You can watch the Volvo camper in action here.

Einkorn Pasta

Jovial Organic Whole Grain Einkorn Penne Rigate, 12-Ounce Packages (Pack of 6)A publicist representing Jovial Foods contacted us about trying out a new product they are marketing, pasta made with einkorn wheat. Einkorn is either the first or one of the first grains to be cultivated. We tried two of Jovial’s einkorn products, a whole grain einkorn spagehtti and a whole grain einkorn fusilli. Both were tasty, well made pastas, superior to a Trader Joes whole wheat pasta we compared them to in a taste test. I think I’ll pick up a box of einkorn pasta occasionally, if just to cast a vote with my dollars for biodiversity.

Einkorn also has some possible health benefits. A 2006 study  in the Scandinavian Journal of Gastroenterology found that einkorn may present “new dietary opportunities for celiac patients” who normally can’t eat wheat products. Jovial’s website cautions, however, that einkorn has not yet been evaluated by the FDA for consumption by celiac patients. Einkorn does contain gluten but it may be in a “more digestible” form than other wheat varieties according to Jovial.

I’ve found Jovial’s einkorn products at Whole Foods and on Amazon.

See the Jovial Foods website for more information on their einkorn pastas and where you can purchase them..

Read more about einkorn in an article by Jared Diamond, “Location, Location, Location: The First Farmers.”

An editorial note: We get a lot of press releases and ignore most of them or recycle the choice ones into April Fools day fodder. Unlike conscientious bloggers, many newspapers and magazines turn the same press releases into articles. Every once in awhile a press release catches our eye. Our policy is to only review things we like and would buy or use ourselves. We also promise to disclose when a blog post idea originates from a press release.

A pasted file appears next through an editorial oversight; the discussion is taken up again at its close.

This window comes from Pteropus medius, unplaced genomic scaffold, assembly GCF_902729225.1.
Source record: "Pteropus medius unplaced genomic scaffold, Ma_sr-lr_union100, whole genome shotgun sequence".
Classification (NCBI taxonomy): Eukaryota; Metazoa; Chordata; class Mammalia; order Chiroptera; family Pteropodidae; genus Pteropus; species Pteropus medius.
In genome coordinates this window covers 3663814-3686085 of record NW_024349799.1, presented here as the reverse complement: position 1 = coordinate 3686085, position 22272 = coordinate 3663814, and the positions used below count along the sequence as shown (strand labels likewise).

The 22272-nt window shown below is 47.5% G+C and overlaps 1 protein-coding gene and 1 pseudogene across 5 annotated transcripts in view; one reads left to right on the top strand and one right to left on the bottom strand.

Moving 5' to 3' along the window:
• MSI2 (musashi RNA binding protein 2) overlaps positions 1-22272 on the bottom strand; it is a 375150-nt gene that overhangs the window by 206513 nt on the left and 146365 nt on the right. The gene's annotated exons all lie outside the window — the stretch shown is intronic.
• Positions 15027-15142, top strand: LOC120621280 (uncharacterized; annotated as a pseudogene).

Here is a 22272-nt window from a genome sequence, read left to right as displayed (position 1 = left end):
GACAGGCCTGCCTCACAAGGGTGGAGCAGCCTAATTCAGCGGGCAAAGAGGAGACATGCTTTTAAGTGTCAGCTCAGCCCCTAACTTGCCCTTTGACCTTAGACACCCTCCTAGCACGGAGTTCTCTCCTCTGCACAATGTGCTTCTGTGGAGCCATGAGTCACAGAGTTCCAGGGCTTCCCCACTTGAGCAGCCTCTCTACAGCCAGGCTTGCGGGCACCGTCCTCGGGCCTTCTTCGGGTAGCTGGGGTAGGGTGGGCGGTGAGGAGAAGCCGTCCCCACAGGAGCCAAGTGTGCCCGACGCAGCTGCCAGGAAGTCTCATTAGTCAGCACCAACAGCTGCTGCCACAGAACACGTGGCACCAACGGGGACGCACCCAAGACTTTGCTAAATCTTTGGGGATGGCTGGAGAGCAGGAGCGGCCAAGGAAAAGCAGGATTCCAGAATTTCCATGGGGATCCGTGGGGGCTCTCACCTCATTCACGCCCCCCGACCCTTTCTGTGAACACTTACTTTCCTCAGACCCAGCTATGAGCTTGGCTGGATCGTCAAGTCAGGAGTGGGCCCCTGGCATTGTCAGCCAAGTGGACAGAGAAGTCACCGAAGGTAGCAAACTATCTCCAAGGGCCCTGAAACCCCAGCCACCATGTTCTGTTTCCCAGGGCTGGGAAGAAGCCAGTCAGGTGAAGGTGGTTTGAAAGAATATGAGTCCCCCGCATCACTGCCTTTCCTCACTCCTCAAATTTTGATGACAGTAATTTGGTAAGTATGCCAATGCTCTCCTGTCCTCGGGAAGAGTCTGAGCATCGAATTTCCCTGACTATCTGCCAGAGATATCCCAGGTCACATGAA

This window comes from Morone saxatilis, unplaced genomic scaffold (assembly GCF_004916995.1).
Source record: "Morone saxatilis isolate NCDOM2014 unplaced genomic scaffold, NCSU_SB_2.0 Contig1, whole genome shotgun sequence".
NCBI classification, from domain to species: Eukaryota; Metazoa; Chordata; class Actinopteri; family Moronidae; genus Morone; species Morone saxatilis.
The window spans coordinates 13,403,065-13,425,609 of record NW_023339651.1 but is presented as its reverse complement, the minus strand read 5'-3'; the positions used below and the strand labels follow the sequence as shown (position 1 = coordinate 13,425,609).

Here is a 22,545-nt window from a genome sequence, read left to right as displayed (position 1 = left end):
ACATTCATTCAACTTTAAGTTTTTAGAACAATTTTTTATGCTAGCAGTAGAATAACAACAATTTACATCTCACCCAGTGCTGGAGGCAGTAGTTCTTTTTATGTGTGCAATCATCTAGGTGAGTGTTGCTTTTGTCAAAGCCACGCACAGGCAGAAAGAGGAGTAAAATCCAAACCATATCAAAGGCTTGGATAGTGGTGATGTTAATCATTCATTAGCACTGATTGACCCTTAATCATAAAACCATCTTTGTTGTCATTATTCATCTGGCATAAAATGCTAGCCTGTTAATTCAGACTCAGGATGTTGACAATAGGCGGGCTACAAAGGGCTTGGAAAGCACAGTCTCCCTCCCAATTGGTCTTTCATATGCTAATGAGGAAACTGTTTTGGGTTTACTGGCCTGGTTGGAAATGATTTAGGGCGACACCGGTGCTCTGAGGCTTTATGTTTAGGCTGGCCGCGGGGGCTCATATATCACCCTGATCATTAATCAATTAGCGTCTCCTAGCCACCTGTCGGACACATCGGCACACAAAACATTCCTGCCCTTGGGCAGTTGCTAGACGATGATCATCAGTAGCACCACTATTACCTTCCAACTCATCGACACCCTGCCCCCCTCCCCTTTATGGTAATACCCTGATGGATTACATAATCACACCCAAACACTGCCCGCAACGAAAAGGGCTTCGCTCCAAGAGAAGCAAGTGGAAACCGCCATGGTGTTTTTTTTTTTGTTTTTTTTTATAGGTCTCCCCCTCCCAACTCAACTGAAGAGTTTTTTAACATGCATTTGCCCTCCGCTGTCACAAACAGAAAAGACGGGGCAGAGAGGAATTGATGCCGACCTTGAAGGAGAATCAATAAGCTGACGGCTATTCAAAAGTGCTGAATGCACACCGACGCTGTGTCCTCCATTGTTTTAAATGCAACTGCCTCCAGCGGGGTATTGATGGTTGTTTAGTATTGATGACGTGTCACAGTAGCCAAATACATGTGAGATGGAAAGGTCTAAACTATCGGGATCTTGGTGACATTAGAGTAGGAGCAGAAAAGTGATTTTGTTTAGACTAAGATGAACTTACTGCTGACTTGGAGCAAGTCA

Sometimes we also link to Amazon. Your purchases through those links help defray our costs. And speaking of Amazon, a search for “einkorn” turned up the following oddball item, just in time for Halloween:

Barefoot Running Update

I’ve been running barefoot three times a week for six months with no relapse of the knee or heel pain I used to suffer from when I ran in shoes. I have stubbornly refused to spend any money for minimal footwear (largely because I’m a cheap bastard), but I really don’t feel like I need to. I’ve run all of my barefoot miles on a decomposed granite path and have not had a single injury of any kind, not even a scratch. Danny Dreyer’s book ChiRunning helped correct some form issues. Some things I’ve figured out:

1. Running barefoot gives you instant feedback, but bad form from a lifetime wearing shoes can still pose a problem. I don’t think that feedback would have been as effective had I worn minimal shoes.

2. The guy who runs the anti-barefoot running website that’s the first hit in Google when you search “barefoot running” is a podiatrist who sells . . . shoes.

3. You have to transition slowly. I’ve used the following schedule running three days a week and lifting weights and using my bike for errands on the other days. I think this schedule could be stretched out even further.

Week 1-2: (run 1 minute walk 2 minutes) x 4
Week 3-4: (run 2 minutes walk 2 minutes) x 3
Week 5-6: (run 2 minutes walk 1 minute) x 4
Week 7-8: (run 3 minutes walk 1 minute) x 4
Week 9-10: (run 4 minutes walk 2 minutes) x 4
Week 11-12: (run 4 minutes walk 1 minute) x 6
Week 13-14: (run 5 minutes walk 1 minute) x 6 
Week 15 run 1 mile
. . . etc., adding 10% more distance per week until the goal of 5k three times a week is reached.

4. Running barefoot gives a you a direct contact with Mother Earth (and Mother Concrete) and that’s kinda cool.

Barefoot running is one of those “ah-ha” ideas. It makes you wonder what other sacred cows can be taken “barefoot.” How about that expensive college education, for instance?

See our earlier post on barefoot running, “No Shoes, No problem.”

Another way to deal with prickly pear stickers

One of those “farm uses” could be burning off prickly pear spines . . Image via BoingBoing